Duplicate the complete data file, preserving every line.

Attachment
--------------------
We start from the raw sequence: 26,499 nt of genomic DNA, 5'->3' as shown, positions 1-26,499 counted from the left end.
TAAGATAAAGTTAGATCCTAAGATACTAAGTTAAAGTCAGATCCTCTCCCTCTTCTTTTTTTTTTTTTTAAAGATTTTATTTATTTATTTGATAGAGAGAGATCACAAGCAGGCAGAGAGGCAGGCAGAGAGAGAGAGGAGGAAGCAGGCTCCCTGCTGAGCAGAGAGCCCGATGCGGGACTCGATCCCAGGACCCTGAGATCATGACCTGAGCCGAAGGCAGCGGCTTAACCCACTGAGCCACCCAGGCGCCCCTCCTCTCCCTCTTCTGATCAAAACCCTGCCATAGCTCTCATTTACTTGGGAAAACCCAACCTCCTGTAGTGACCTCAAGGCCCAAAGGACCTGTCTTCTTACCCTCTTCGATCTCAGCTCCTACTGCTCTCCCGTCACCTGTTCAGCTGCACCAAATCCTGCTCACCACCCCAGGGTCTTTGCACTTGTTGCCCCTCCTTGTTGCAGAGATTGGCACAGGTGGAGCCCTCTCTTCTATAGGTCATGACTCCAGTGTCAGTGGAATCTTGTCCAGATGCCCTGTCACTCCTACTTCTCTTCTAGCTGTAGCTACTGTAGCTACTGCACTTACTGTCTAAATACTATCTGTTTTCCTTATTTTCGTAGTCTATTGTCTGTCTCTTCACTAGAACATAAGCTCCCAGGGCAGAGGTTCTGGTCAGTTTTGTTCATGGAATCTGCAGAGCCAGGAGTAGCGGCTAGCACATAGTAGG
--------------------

We start from the raw sequence: 26,499 nt of genomic DNA, 5'->3' as shown, positions 1-26,499 counted from the left end.
TAAGATAAAGTTAGATCCTAAGATACTAAGTTAAAGTCAGATCCTCTCCCTCTTCTTTTTTTTTTTTTTAAAGATTTTATTTATTTATTTGATAGAGAGAGATCACAAGCAGGCAGAGAGGCAGGCAGAGAGAGAGAGGAGGAAGCAGGCTCCCTGCTGAGCAGAGAGCCCGATGCGGGACTCGATCCCAGGACCCTGAGATCATGACCTGAGCCGAAGGCAGCGGCTTAACCCACTGAGCCACCCAGGCGCCCCTCCTCTCCCTCTTCTGATCAAAACCCTGCCATAGCTCTCATTTACTTGGGAAAACCCAACCTCCTGTAGTGACCTCAAGGCCCAAAGGACCTGTCTTCTTACCCTCTTCGATCTCAGCTCCTACTGCTCTCCCGTCACCTGTTCAGCTGCACCAAATCCTGCTCACCACCCCAGGGTCTTTGCACTTGTTGCCCCTCCTTGTTGCAGAGATTGGCACAGGTGGAGCCCTCTCTTCTATAGGTCATGACTCCAGTGTCAGTGGAATCTTGTCCAGATGCCCTGTCACTCCTACTTCTCTTCTAGCTGTAGCTACTGTAGCTACTGCACTTACTGTCTAAATACTATCTGTTTTCCTTATTTTCGTAGTCTATTGTCTGTCTCTTCACTAGAACATAAGCTCCCAGGGCAGAGGTTCTGGTCAGTTTTGTTCATGGAATCTGCAGAGCCAGGAGTAGCGGCTAGCACATAGTAGG